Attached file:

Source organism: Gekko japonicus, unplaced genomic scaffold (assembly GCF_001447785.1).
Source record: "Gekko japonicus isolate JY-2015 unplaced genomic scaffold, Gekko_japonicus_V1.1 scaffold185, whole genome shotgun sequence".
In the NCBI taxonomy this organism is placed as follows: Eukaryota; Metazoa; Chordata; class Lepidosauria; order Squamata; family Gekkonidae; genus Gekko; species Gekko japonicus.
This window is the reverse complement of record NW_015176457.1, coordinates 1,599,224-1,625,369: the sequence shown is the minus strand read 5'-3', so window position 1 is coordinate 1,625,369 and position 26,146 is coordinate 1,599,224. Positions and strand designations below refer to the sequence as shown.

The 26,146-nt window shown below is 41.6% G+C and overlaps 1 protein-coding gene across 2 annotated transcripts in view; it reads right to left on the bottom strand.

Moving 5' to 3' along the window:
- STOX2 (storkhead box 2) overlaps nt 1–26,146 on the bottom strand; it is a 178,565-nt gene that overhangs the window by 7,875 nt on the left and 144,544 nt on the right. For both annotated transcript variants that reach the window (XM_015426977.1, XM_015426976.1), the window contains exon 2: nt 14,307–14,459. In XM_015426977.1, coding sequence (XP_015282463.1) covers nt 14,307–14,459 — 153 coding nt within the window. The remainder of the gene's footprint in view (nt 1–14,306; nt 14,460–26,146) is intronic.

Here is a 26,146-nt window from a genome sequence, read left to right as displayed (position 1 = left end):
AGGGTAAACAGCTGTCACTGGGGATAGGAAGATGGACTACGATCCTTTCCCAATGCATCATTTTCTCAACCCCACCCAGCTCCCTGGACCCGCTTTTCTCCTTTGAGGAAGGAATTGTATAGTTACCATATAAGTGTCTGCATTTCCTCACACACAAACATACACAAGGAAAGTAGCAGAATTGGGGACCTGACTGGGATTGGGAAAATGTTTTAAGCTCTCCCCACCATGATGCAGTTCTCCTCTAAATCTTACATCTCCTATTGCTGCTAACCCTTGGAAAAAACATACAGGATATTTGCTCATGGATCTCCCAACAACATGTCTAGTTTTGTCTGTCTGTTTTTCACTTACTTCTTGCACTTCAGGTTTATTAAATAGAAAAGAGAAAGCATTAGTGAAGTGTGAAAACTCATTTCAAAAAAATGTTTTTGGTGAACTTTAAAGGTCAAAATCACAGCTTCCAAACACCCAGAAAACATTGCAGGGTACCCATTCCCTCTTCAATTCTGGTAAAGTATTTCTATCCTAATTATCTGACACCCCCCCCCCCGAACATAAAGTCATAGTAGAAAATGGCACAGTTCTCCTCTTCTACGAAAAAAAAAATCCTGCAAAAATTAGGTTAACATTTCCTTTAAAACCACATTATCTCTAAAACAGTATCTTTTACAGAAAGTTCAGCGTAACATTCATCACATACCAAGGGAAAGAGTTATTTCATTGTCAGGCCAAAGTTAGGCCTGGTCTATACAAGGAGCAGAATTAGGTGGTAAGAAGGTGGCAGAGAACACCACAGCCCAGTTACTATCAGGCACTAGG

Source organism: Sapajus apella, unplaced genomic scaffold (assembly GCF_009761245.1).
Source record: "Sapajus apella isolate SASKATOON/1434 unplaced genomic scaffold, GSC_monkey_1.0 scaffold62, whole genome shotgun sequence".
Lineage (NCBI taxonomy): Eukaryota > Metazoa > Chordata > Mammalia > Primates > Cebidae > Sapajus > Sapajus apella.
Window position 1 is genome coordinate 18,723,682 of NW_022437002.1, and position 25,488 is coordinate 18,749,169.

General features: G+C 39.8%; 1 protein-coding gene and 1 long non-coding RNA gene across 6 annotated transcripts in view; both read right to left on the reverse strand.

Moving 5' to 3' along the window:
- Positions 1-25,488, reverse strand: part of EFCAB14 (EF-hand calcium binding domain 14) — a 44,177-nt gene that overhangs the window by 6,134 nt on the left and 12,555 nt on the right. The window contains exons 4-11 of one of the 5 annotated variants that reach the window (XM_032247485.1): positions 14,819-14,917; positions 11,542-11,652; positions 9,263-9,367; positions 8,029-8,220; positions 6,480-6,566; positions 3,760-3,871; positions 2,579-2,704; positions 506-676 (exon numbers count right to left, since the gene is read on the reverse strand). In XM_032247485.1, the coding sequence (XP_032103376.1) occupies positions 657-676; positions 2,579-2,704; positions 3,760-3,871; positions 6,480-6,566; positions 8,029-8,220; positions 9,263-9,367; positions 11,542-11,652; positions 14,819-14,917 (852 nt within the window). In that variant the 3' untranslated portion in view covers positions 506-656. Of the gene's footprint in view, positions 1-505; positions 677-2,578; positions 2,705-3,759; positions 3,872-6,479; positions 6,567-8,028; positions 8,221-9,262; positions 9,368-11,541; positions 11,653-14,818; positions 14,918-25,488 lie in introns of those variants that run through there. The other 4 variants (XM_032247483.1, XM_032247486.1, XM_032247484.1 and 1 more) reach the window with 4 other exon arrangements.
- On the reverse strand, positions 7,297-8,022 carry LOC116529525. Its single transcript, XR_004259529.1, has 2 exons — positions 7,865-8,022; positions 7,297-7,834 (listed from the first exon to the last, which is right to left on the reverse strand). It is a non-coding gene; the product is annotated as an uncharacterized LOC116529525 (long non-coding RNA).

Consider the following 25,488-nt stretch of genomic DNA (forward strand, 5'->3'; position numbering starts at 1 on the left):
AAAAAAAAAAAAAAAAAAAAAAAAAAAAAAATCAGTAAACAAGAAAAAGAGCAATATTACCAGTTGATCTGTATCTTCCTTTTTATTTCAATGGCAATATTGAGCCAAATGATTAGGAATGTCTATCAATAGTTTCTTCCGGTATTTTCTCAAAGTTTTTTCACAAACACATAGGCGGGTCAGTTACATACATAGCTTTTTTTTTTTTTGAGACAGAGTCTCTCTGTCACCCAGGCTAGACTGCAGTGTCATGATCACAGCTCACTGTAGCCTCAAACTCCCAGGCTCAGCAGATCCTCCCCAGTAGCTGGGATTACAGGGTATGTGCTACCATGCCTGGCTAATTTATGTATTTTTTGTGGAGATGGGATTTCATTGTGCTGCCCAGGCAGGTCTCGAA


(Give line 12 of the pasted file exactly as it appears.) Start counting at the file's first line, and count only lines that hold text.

Lineage (NCBI taxonomy): Eukaryota > Metazoa > Chordata > Mammalia > Primates > Cebidae > Sapajus > Sapajus apella.